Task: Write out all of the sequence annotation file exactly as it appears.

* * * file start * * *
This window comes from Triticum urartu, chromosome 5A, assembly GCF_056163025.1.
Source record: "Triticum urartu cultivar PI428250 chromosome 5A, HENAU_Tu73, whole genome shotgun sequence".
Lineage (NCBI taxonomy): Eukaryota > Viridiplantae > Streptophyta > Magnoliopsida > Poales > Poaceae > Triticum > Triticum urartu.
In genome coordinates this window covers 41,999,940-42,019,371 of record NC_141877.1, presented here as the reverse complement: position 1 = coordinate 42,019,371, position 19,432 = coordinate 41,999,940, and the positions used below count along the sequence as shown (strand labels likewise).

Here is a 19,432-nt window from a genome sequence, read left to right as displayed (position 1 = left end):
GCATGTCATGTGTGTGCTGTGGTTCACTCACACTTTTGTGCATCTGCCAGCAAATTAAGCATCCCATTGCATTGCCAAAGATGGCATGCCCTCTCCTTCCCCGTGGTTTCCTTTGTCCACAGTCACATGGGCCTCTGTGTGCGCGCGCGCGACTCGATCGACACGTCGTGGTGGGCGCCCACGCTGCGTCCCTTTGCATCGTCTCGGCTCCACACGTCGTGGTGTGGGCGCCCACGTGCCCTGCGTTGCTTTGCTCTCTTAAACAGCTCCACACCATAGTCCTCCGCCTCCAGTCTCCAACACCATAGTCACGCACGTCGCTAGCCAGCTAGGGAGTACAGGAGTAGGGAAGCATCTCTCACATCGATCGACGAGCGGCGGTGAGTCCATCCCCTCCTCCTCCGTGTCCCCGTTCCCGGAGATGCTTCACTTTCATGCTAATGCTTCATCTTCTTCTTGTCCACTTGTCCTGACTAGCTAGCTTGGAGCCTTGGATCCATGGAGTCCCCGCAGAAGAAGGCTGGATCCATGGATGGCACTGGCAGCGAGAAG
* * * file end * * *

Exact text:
This window comes from Triticum urartu, chromosome 5A, assembly GCF_056163025.1.
Source record: "Triticum urartu cultivar PI428250 chromosome 5A, HENAU_Tu73, whole genome shotgun sequence".
Lineage (NCBI taxonomy): Eukaryota > Viridiplantae > Streptophyta > Magnoliopsida > Poales > Poaceae > Triticum > Triticum urartu.
In genome coordinates this window covers 41,999,940-42,019,371 of record NC_141877.1, presented here as the reverse complement: position 1 = coordinate 42,019,371, position 19,432 = coordinate 41,999,940, and the positions used below count along the sequence as shown (strand labels likewise).

Here is a 19,432-nt window from a genome sequence, read left to right as displayed (position 1 = left end):
GCATGTCATGTGTGTGCTGTGGTTCACTCACACTTTTGTGCATCTGCCAGCAAATTAAGCATCCCATTGCATTGCCAAAGATGGCATGCCCTCTCCTTCCCCGTGGTTTCCTTTGTCCACAGTCACATGGGCCTCTGTGTGCGCGCGCGCGACTCGATCGACACGTCGTGGTGGGCGCCCACGCTGCGTCCCTTTGCATCGTCTCGGCTCCACACGTCGTGGTGTGGGCGCCCACGTGCCCTGCGTTGCTTTGCTCTCTTAAACAGCTCCACACCATAGTCCTCCGCCTCCAGTCTCCAACACCATAGTCACGCACGTCGCTAGCCAGCTAGGGAGTACAGGAGTAGGGAAGCATCTCTCACATCGATCGACGAGCGGCGGTGAGTCCATCCCCTCCTCCTCCGTGTCCCCGTTCCCGGAGATGCTTCACTTTCATGCTAATGCTTCATCTTCTTCTTGTCCACTTGTCCTGACTAGCTAGCTTGGAGCCTTGGATCCATGGAGTCCCCGCAGAAGAAGGCTGGATCCATGGATGGCACTGGCAGCGAGAAG